The training programme has run over a year and included the latest climate research, how societies can adapt and crises be prevented. Special emphasis was given to issues related to water resources and agriculture.
The training consisted of a regional start-up seminar in Mozambique, a three-week theoretical course at SMHI in Norrköping, and design an implementation of the participants’ own specific climate projects in their home countries. This year a digital closing seminar in each participating country where the participants presented their projects, concluded the training programme.
The participants from Zambia, Mozambique, Botswana and Zimbabwe represent a wide range of organizations, including water, agriculture, disaster risk management and environmental management authorities, business and non-profit organizations.
Long-term impact of the programme
To ensure maximum long-term impact of the training programme it is important that participants’ projects are well anchored in the country. This is achieved through focusing on projects designed to contribute to national and international climate change commitments, but also through encouraging networking and communication between organizations. SMHI’s regional facilitators from the participating countries play a vital part in facilitating this.
“While this particular training programme has now formally come to an end, it does not mark the end of the work. It merely means that the project results, knowledge and new ideas are handed over to the participants´ own organizations to utilize and build on” says Tharcisse Ndayizigiye, project manager, SMHI.
“We have had very good cooperation with all participants and facilitators, and already have identified many interesting climate change adaptation solutions that can work well”. SMHI will continue to follow up on the projects and plans to compile a selection of case studies based on innovative projects by the end of the overall International Training Programme.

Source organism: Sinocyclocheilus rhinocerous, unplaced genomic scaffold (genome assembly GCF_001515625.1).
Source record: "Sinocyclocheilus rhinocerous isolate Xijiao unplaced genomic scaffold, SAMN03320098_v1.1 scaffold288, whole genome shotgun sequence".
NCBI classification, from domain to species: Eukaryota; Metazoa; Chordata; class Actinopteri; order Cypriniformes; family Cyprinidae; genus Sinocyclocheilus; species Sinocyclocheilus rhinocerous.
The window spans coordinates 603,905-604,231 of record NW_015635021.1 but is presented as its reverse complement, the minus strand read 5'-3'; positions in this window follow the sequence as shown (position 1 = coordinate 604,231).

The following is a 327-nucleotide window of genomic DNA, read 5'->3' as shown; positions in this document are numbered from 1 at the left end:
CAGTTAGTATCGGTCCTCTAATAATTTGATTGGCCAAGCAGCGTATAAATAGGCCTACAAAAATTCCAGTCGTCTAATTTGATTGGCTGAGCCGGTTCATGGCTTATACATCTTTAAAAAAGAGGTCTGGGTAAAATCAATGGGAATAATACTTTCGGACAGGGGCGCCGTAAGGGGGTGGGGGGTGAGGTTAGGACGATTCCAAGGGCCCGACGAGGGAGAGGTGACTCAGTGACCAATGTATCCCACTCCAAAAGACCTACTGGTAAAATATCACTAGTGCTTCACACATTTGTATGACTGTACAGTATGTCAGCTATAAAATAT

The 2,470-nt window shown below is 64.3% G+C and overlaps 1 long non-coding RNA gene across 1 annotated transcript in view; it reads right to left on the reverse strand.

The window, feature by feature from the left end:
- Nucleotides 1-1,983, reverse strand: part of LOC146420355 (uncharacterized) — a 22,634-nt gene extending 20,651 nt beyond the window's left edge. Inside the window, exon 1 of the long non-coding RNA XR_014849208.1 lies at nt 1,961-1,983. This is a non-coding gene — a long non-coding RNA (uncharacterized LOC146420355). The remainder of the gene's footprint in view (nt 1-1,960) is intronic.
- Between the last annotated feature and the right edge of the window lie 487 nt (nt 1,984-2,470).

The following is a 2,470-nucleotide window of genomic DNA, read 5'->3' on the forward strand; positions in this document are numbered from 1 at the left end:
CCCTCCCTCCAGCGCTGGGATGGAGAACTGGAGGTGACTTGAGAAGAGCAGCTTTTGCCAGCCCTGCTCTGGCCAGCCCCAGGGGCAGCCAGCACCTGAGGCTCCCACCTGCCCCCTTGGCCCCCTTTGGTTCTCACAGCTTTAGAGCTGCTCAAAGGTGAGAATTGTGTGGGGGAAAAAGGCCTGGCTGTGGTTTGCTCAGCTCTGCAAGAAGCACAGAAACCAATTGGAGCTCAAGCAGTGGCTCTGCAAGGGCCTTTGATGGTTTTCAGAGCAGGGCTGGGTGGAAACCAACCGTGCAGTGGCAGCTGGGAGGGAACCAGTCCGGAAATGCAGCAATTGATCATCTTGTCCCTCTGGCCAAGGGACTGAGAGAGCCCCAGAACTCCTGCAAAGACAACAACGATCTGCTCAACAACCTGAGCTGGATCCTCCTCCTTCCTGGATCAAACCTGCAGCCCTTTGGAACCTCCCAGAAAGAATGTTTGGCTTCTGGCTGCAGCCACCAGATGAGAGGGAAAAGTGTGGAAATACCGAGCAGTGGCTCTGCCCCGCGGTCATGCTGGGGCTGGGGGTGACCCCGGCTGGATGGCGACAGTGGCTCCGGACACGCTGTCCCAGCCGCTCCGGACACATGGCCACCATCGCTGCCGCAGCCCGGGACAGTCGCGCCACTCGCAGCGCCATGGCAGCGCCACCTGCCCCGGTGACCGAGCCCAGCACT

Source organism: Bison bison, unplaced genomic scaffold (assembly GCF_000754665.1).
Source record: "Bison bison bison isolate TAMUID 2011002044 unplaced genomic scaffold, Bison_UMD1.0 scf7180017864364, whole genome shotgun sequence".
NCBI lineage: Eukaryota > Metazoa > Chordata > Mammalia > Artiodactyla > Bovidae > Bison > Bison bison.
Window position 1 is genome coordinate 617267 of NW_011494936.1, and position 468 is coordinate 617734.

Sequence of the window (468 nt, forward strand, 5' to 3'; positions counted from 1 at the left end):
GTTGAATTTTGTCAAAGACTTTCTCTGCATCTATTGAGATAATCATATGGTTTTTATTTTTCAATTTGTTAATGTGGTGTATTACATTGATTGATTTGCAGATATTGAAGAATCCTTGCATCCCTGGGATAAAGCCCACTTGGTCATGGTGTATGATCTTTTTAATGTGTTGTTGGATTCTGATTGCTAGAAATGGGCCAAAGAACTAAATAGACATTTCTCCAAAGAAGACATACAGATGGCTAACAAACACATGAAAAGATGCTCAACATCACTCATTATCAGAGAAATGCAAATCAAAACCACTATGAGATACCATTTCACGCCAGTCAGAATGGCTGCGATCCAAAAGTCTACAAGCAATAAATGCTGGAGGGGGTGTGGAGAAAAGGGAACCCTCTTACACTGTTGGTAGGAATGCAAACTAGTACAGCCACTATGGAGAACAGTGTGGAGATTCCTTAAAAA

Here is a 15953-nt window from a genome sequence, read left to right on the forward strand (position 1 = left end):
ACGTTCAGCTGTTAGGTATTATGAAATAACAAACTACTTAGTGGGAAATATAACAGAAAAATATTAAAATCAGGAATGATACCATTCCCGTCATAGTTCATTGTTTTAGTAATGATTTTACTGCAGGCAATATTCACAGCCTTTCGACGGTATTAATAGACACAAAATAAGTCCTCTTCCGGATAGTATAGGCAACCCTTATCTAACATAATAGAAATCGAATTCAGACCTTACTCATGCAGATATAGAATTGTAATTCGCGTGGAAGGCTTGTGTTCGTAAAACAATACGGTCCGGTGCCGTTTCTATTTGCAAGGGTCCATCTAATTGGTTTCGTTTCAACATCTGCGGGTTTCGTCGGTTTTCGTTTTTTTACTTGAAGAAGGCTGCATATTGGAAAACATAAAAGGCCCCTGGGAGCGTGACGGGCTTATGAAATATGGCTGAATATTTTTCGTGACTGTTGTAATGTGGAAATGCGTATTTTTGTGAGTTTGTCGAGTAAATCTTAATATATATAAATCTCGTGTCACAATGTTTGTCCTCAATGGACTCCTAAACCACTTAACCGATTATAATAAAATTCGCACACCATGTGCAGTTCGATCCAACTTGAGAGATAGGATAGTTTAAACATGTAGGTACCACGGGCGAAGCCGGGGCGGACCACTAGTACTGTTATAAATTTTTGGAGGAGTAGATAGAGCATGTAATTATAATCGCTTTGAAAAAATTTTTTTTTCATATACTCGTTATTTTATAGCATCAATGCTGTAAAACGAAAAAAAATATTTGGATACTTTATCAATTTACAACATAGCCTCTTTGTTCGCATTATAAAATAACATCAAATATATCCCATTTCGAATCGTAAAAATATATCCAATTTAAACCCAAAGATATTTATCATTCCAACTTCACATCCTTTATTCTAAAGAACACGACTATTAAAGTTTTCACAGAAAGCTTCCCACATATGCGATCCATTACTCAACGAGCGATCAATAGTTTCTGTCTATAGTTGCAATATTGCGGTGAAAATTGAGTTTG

Solutions for climate related problems
The evaluations from the participants confirm increased knowledge about climate issues, a deeper understanding of different ways to tackle the climate change related problems and how to continue to contribute to national climate change mitigation and adaptation.
“I have learnt about the impacts of climate variability and change, and how mitigation and adaptation help to reduce the impacts. This is a help for refocusing our institutional efforts in addressing the challenges”, says Musonda Ngónga, Zambia Institute Environmental Management.
“We have shared experiences and opportunities from countries in the southern part of Africa with similar conditions. The bond of the participants and facilitators is likely to last long”.
HonestlyThabani Ndlovul, Southern Alliance for Indigenous Resources, Zimbabwe, emphasizes the increased insight into the complexity of the climate issues:
“Many times, people just compartmentalize it and make it look like it´s just an agriculture or water issue. I think this is vital because it makes us better understand the impacts and thereby devising better adaptation and mitigation methods.”
“My project was an eye opener for me particularly on the complexity of climate change impacts at community level especially on gender.”
The participants’ projects covered many different themes, for example climate smart agriculture, sustainable water management, womens participation in sustainable agriculture, how traditional and modern knowledge in weather and climate can be combined.
Local support from facilitators
SMHIs regional facilitators have played an important part in the training by providing the participants with local support in their projects. Kgomotsego Motlopi, facilitator, Botswana Institute for Technology Research and Innovation, is herself a former ITP participant and has helped to facilitate several training programmes:
“In general, the International Training Programme promotes awareness around climate change, what it is, what it is not, how it comes about, its impacts and the fact that there is something that can be done to reduce its negative impacts on people’s lives. The programme creates a mindset of alertness and mindfulness to observed changes around us.”
“Providing resources on programmes or projects that seek to promote change is important. The programme has played an important role in individual capacities and attitudes for climate change mitigation and adaptation. This positive impact on capacities and attitudes are fundamental to transformative thinking, which is key to future country-specific climate change mitigation and adaptation programme or project development.”
This training programme forms part of a larger climate change capacity building initiative implemented by SMHI on behalf of Sida. Further training programmes for African countries are planned during 2021-23.